In a laboratory reaction vessel, 50 g of silicon granules having diameters of about 1 mm was put into 500 ml of 5% hydrofluoric acid solution containing 1 ppm of Au ion. At room temperature the mixture was stirred for 10 min in order to cause deposition of metal Au on the surfaces of the individual silicon granules from the solution. After that the silicon granules were recovered by filtration and washed with pure water. By the 10-minute stirring operation about 95% of Au ion contained in the hydrofluoric acid solution was reduced to metal Au and deposited on the surfaces of the silicon granules. Therefore, in the Au deposited silicon granules the content of Au was about 0.1 mg per gram of silicon granules.

EXAMPLE 2

This example relates to the use of the Au deposited silicon granules of Example 1 to remove Cu ion from a hydrofluoric acid solution.

In a beaker-like reaction vessel, 2 g of the Au deposited silicon granules was put into 50 ml of 5% hydrofluoric acid solution containing 50 ppb of Cu ion. The temperature of the solution was 23 C. The solution containing the silicon granules was vigorously and continuously stirred, and the concentration of Cu ion in the solution was measured at 5-minute intervals. For comparison, the same operation was made by using 2 g of silicon granules (about 1 mm in diameter) on which neither Au nor any alternative metal was deposited in advance. The results are shown in FIG. 2.

As can be seen in FIG. 2, in about 15 min the concentration of Cu ion in the hydrofluoric acid solution reduced to about 0.5 ppb (1/100 of the initial concentration) by the treatment with the Au deposited silicon granules. However, in the case of using the untreated silicon granules it was almost impossible to reduce the Cu ion concentration in the acid solution.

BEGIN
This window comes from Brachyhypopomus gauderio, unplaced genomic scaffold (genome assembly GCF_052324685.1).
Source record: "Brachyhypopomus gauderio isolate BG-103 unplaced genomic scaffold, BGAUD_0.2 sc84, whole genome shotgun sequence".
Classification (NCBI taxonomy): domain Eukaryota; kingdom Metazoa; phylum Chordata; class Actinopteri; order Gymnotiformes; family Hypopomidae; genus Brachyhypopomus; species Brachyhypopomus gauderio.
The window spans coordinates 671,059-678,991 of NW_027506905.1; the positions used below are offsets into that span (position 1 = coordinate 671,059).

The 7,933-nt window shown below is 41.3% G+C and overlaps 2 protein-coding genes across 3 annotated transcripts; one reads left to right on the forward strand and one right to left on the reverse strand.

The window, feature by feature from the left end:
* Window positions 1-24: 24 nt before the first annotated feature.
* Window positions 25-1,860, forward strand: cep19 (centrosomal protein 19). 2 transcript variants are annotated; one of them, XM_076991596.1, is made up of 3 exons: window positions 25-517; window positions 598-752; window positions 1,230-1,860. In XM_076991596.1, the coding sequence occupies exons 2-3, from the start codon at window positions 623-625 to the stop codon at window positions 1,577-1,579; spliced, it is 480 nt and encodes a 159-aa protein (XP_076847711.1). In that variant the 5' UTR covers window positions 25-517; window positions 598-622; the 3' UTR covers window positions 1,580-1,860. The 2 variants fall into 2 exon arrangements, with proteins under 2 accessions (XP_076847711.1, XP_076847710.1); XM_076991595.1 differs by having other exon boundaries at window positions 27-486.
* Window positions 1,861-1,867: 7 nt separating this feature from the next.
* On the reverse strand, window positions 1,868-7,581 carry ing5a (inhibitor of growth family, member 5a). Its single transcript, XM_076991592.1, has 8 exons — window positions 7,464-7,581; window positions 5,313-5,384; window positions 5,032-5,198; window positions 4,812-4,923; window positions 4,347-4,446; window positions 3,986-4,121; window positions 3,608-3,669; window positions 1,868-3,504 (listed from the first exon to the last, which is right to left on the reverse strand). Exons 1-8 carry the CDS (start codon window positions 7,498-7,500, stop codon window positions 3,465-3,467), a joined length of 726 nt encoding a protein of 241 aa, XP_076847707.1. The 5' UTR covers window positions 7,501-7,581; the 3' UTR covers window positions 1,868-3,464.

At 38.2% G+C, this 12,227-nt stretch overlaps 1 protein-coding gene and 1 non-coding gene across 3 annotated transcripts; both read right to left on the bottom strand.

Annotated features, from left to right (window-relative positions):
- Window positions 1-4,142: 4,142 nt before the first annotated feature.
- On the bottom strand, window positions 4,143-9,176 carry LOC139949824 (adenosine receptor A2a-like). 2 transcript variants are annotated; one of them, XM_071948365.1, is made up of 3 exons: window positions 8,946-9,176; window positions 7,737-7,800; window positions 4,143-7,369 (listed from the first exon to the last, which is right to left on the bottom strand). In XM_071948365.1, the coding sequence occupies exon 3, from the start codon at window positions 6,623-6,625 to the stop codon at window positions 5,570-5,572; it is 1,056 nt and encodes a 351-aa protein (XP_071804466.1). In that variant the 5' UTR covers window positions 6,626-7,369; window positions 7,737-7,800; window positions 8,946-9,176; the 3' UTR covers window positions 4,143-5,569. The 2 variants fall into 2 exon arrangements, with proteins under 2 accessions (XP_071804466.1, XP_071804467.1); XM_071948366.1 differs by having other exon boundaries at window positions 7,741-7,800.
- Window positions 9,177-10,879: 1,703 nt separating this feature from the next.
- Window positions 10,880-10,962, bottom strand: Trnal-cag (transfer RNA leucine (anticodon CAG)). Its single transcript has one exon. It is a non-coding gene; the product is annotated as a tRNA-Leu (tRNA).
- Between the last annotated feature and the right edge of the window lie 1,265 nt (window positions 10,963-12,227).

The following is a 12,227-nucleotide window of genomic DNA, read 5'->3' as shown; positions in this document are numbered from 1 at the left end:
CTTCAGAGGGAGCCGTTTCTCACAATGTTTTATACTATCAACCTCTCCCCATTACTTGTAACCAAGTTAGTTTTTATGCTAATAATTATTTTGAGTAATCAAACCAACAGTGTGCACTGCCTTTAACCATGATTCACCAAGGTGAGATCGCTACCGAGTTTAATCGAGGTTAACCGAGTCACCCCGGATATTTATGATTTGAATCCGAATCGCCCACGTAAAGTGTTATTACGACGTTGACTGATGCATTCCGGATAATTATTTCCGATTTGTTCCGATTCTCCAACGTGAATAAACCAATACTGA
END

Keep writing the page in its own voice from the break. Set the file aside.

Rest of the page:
EXAMPLE 3

An adsorption column method was tested.

Referring to FIG. 3, a column 20 was packed with the Au deposited silicon granules 22 of Example 1. The column 20 was 1 cm in inner diameter and 25 cm in length and had a capacity of 19.5 cm3. The column 20 was held vertical with an inlet at the top and an outlet at the bottom. The object of refining was 5% hydrofluoric acid solution 24 containing 1,000 ppb of Cu ion. The temperature of the acid solution 24 was 23 C. Using a pump 26, the acid solution 24 was continuously fed into the column 20 at a constant rate of 4 ml/min. The concentration of Cu ion in the outflow 28 of the acid solution was measured at 5- to 15-minute intervals.

For comparison, the same operation was made by using another column of the same dimensions which was packed with untreated silicon granules (no metal deposition). The results are shown in FIG. 4.

In the case of using the column 10 packed with the Au deposited silicon granules 22, the concentration of Cu ion in the outflow 28 of the acid solution soon became below 0.02 ppb which was the minimum limit of detection. In the case of using the column packed with untreated silicon granules, the concentration of Cu ion in the outflow of the acid solution slowly decreased until the cumulative volume of the outflow reached about 120 ml in about 30 min, and after that the Cu ion concentration remained at a constant level of about 1 ppb.

As a supplementary experiment, the concentration of Cu ion in the 5% hydrofluoric acid solution 24 was increased to 10 ppm, and the flow rate of the acid solution 24 was varied to examine changes in the ultimate concentration of Cu ion in the outflow 28 of the acid solution. The results are shown in the following table.